In November 2012, UConn Law adopted a “practice-based learning” requirement which ensures that all students have at least one intensive, carefully supervised, live-lawyering experience before graduating from the Law School. Fewer than 20 other U.S. law schools currently have a similar requirement.
The Law School has long been a leader in experiential legal education, and students today can choose from a very broad and diverse range of clinics and externships in order to satisfy this requirement. These programs offer an essential supplement to classroom-based learning and assist in preparing our students to practice law competently and ethically.
Students can satisfy the requirement in several different ways. First, they can enroll in any of the Law School’s 16 faculty-supervised clinical programs including the Criminal Clinic (est. 1969); the Tax Clinic (est. 1999); the Intellectual Property and Entrepreneurship Law Clinic (est. 2007), which is part of a state economic development initiative; an Asylum and Human Rights Clinic (est. 2002) that helps refugees from torture and persecution gain political asylum; and a Mediation Clinic (est. 1994) that helps resolve employment discrimination cases pending before the state Commission on Human Rights and Opportunities (CHRO). Clinical programs also include externship clinics in which students are placed with non-profit public interest organizations, state agencies, judges and justices, and legislators.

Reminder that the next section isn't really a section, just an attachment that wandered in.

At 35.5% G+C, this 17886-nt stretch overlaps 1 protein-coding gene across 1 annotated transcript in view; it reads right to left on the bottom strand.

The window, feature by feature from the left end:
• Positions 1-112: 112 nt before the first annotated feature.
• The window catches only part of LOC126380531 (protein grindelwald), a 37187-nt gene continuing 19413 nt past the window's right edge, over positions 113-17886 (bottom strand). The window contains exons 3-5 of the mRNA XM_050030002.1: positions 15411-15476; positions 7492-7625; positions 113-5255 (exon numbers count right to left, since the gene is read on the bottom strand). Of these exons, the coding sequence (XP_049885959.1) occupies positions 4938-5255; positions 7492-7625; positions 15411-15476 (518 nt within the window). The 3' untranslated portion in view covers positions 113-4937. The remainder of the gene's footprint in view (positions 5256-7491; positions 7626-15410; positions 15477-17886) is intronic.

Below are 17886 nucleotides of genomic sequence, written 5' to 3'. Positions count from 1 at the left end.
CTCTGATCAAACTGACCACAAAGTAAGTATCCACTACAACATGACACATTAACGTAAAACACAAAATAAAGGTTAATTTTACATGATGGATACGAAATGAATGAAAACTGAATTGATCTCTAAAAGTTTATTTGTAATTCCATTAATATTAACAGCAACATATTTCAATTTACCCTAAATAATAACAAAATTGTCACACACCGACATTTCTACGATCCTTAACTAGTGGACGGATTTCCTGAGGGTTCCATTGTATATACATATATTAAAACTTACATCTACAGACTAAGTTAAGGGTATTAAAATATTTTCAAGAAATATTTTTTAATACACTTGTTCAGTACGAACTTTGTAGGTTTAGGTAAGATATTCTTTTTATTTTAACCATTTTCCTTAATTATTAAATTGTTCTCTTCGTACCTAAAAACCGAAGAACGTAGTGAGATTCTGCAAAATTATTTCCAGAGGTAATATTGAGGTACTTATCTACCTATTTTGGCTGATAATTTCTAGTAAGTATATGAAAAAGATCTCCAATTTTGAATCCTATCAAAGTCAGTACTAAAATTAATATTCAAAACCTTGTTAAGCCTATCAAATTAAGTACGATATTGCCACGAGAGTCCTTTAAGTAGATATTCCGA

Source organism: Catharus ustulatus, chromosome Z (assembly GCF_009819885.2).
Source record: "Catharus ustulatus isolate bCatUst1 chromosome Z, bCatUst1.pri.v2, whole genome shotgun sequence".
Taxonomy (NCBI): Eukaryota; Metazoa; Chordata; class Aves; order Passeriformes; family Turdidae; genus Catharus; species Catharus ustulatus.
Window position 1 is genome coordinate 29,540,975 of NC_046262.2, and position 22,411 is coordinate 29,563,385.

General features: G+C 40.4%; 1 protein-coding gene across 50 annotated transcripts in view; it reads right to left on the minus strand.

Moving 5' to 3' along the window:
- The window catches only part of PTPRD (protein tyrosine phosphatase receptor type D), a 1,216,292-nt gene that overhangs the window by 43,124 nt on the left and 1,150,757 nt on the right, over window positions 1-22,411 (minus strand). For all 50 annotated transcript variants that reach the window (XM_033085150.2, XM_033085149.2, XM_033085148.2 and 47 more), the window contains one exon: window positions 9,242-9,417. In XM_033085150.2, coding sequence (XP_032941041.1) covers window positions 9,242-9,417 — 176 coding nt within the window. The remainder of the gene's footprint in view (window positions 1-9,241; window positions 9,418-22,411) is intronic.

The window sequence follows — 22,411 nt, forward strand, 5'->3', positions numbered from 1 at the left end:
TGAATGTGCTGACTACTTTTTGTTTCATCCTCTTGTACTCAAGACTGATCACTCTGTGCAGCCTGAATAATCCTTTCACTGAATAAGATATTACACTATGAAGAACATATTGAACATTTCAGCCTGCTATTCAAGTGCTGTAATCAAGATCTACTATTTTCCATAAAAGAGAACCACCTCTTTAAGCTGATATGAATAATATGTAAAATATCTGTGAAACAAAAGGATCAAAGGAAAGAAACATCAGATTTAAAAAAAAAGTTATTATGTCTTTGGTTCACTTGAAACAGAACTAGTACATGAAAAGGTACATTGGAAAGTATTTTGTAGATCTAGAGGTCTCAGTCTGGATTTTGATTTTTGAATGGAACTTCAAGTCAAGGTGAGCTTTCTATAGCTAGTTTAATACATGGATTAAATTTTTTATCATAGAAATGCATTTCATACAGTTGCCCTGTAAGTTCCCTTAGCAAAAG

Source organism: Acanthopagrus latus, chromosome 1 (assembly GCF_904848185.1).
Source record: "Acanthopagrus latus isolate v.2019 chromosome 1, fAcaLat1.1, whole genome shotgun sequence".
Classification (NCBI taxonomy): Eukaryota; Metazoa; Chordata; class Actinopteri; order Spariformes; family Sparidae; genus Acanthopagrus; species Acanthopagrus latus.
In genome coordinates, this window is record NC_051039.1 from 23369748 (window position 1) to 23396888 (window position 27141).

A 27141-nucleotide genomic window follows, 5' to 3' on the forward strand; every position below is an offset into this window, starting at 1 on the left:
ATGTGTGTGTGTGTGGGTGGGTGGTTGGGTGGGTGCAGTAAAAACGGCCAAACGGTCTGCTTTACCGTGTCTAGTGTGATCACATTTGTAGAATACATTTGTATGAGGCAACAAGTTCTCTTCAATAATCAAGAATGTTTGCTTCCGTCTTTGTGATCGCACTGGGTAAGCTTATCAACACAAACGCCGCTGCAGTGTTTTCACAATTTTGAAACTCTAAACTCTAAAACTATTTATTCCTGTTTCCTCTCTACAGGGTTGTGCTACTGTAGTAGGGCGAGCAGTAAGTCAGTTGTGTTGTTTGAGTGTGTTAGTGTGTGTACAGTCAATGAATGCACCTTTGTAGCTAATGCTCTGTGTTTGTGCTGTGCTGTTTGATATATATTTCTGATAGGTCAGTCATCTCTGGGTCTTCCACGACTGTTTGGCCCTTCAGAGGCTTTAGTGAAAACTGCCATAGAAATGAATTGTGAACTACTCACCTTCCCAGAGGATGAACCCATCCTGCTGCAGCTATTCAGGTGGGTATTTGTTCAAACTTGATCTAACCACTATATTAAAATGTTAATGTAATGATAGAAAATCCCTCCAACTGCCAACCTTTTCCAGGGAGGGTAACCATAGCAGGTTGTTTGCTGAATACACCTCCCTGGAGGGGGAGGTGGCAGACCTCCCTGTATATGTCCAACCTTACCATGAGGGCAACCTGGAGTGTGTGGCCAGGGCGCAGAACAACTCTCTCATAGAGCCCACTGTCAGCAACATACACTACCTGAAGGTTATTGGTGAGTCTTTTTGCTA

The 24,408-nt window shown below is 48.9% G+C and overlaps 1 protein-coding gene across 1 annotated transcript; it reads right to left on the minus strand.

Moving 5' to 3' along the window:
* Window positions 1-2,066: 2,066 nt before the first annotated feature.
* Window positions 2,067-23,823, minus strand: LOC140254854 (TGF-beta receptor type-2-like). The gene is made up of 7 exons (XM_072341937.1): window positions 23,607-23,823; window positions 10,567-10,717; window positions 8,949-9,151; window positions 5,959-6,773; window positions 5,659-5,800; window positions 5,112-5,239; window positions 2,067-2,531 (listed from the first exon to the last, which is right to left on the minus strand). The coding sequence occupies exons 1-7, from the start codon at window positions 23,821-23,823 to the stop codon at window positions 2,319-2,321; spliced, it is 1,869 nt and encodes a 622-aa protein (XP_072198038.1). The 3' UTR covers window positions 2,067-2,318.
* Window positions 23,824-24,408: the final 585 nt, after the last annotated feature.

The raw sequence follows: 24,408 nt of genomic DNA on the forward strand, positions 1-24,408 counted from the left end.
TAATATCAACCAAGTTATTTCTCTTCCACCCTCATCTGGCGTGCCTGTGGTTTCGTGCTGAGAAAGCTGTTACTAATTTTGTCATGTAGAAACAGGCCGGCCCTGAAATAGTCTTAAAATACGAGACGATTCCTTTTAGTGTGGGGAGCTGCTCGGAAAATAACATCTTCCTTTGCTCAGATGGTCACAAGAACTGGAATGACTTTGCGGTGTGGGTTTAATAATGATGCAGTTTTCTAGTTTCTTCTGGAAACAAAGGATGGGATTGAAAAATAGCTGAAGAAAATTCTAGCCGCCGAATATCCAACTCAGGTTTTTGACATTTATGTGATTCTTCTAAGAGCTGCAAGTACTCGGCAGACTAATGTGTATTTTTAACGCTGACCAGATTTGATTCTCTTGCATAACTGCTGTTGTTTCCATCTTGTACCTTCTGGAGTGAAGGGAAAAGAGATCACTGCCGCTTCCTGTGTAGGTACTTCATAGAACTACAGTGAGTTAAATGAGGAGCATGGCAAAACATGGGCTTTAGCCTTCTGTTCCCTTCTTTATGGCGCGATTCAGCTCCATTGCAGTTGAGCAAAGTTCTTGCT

A second way students can satisfy the new requirement is through an individual externship. In order to qualify, such an externship must be certified as providing high-quality legal supervision, and the student must work at least 12 hours per week in the placement and participate in an accompanying seminar.
A third way to satisfy the requirement will be to enroll in a course that includes a substantial component in which students participate in teams or as a group in one or more live lawyering projects.